From According to Your Mercy by Fr. Martin Shannon
Friday of Lent IV
“Thou art my refuge, my portion in the land of the living.” v. 5
The cry of the poet in Psalm 142 is directed to his only hope in a time of loneliness and faintheartedness. The superscription attached to this psalm suggests that it was written by David “when he was in the cave.” The exact circumstances are unclear, but the two incidences we have recorded in Scripture of David in a cave — 1 Samuel 22:1 and 1 Samuel 24:3–4 — are related to the time when he was fleeing for his life from a jealous and vengeful King Saul. Most praying this psalm are not in such dire conditions, though even today in many parts of the world faith in God is lived at the risk of losing everything dear, even one’s own life. We can pray these desperate words at any time in the name of those who suffer such persecution.
On a more personal level, there are at least two significant elements of this psalm that anyone can understand. The first is the utter sense of loneliness, of abandonment even. Not only is the psalmist in trouble but no one cares. He looks for consolation, for someone to offer compassion and reassurance, and is bereft of all good company. “There is none who takes notice of me,” he laments, adding “no man cares for me” (Ps. 142:4). One translation reads, “There was no patron for my soul” — no advocate, no ally. However independent and self-sufficient we may consider ourselves to be, the human heart recoils in grief at such times of loneliness. In such bitter times the heart yearns for a companion.
A second place we can all perhaps relate to is found in verse 3 (emphasis added): “When my spirit is faint.” The word appears eight other times in the psalms, referring variously to the psalmist’s heart, flesh, soul, or spirit. In other words, he says: I am so tired — in body, mind, and spirit — that I don’t think I can go on. If one’s heart can be bone-tired, that is what this word means. For the psalmist, a brisk walk in the way of the Lord has reverted to a tenuous shuffling. His fears make each step slow, and his loneliness makes each step uncertain.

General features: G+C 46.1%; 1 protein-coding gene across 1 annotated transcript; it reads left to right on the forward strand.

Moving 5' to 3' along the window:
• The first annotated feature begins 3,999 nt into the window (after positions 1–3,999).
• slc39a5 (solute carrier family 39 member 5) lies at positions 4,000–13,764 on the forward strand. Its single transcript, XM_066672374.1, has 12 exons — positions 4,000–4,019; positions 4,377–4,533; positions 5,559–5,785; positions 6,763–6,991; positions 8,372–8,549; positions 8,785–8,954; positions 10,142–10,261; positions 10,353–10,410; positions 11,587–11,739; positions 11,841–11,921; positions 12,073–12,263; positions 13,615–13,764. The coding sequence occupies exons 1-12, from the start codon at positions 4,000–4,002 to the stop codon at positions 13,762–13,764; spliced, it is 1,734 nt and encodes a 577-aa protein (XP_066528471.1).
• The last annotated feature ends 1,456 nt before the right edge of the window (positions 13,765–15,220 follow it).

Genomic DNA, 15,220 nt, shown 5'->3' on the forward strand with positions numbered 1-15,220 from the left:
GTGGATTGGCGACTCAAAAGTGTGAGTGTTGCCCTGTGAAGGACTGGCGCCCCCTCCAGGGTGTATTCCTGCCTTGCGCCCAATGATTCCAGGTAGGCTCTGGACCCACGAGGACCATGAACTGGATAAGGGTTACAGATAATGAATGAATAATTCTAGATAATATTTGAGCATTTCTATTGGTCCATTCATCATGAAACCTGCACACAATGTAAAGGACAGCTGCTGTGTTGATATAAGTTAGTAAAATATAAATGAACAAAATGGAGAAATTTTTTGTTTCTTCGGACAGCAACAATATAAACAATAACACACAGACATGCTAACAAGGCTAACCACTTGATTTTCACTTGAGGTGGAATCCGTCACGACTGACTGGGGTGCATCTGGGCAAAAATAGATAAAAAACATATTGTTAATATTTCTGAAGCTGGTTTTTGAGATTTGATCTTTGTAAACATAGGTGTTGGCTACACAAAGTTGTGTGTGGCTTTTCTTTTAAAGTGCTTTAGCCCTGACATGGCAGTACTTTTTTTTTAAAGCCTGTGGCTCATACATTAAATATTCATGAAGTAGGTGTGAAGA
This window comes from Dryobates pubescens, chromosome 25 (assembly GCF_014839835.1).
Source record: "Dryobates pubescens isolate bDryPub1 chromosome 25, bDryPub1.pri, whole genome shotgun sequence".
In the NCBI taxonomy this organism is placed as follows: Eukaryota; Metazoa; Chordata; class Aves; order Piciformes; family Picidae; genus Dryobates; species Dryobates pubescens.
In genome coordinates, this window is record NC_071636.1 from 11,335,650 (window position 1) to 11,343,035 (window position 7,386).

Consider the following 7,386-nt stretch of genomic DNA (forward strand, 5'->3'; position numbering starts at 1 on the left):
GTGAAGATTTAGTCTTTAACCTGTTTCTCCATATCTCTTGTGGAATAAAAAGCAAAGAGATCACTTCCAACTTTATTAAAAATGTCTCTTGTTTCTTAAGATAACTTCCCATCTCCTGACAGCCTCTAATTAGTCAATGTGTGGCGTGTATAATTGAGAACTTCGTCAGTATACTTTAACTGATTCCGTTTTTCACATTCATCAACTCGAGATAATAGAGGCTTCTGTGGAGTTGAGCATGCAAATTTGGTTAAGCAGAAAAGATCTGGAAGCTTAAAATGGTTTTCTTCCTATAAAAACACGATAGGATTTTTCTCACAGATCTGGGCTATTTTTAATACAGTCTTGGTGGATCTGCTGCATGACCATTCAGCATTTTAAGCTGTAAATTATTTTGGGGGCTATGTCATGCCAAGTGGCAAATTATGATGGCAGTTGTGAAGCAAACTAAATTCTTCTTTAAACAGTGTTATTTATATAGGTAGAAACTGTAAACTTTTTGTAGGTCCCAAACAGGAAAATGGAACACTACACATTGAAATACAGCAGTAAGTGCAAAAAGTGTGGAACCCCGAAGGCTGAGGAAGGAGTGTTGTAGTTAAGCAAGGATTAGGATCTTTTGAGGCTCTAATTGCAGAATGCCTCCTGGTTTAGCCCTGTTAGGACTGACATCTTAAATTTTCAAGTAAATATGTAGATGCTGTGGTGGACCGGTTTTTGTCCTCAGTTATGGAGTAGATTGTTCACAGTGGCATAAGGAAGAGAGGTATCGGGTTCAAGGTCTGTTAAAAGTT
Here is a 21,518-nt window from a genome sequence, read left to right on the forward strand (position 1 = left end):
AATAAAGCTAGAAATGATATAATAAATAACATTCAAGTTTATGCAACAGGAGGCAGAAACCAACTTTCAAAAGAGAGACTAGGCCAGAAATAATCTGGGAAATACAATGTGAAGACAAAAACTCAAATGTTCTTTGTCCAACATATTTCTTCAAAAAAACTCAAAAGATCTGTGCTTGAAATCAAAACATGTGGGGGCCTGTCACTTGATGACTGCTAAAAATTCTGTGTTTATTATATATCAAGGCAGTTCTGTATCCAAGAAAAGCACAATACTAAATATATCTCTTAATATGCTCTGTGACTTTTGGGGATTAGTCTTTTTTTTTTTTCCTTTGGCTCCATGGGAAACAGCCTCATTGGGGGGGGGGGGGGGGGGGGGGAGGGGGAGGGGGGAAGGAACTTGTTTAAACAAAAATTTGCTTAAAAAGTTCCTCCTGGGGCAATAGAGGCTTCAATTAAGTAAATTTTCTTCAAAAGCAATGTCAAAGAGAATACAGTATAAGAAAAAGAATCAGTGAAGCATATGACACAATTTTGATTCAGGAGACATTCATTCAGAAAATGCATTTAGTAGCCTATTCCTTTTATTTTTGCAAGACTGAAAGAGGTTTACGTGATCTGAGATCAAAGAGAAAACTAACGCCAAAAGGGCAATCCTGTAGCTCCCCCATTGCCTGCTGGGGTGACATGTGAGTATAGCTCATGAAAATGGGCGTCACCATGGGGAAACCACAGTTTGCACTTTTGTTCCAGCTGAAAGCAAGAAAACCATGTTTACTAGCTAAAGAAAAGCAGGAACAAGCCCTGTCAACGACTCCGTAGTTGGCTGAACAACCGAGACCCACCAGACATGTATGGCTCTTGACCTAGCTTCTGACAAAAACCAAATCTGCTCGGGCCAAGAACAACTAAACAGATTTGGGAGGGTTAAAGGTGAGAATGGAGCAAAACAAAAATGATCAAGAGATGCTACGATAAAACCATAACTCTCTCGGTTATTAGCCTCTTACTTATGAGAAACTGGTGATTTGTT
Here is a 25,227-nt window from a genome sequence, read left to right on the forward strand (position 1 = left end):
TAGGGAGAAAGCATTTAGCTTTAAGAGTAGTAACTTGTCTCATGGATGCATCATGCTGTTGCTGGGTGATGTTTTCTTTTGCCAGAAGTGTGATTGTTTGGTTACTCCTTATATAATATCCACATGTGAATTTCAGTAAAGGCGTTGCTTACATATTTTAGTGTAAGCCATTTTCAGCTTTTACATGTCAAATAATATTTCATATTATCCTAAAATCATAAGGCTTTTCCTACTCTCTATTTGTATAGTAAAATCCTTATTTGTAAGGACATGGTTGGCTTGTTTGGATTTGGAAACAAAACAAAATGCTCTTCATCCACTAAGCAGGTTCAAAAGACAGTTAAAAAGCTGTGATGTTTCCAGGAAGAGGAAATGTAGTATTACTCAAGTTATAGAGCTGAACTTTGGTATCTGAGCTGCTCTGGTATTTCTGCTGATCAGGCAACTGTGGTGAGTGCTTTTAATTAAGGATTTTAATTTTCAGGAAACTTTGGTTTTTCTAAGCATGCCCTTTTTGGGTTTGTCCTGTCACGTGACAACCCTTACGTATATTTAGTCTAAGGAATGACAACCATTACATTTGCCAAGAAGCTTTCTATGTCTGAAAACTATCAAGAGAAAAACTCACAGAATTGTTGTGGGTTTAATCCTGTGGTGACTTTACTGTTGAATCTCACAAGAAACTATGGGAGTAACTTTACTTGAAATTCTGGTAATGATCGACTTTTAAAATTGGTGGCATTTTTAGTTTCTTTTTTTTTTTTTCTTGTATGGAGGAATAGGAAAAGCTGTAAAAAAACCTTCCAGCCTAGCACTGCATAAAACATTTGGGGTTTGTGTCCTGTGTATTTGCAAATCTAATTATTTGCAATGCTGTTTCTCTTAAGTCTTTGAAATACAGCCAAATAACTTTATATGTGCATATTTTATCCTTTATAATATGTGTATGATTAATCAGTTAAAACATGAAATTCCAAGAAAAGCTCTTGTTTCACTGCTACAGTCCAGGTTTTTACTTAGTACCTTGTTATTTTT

In fact, however, the psalmist does have company in his condition. Despite his fear, he knows that there is one who knows his path, one who hears his cry (6). For the psalmist, this is no theological platitude. Placing hope in the Lord is the utter conviction of his heart. There is nowhere else to turn and, notwithstanding his vacillation between despair and trust, he expects God to bring his soul “out of prison” (7). The psalmist uses an interesting word when he describes the Lord as his “portion in the land of the living” (5). It is the same Hebrew word used to refer to the inheritance of land apportioned to each of the twelve tribes of Israel. In other words, like one who lives off the land, the psalmist “lives off” God. With such bountiful provision at hand, the psalmists expects that the Lord will renew his strength, so that, now surrounded by the heartening company of the righteous (7), he will once again “walk and not faint” (Isa. 40:31).
FROM THE FATHERS
Now when the enemy of righteousness, the foe of the human race, . . . that is to say, Satan, the opponent of all virtues, and the hater of the upright life of the children of humankind, saw that this brother was overcoming and bringing to naught all his crafty designs by the might of his simple obedience . . . he made a plan to lay snares for him in the path of his spiritual excellence.
Only you know the path that is set before me, Father.
So, when it is desolate, and when it is dangerous,
— and when I am dog-tired —
you need to be the first one I turn to.
According to Your Mercy is available from Paraclete Press and from Priory Books and Gifts.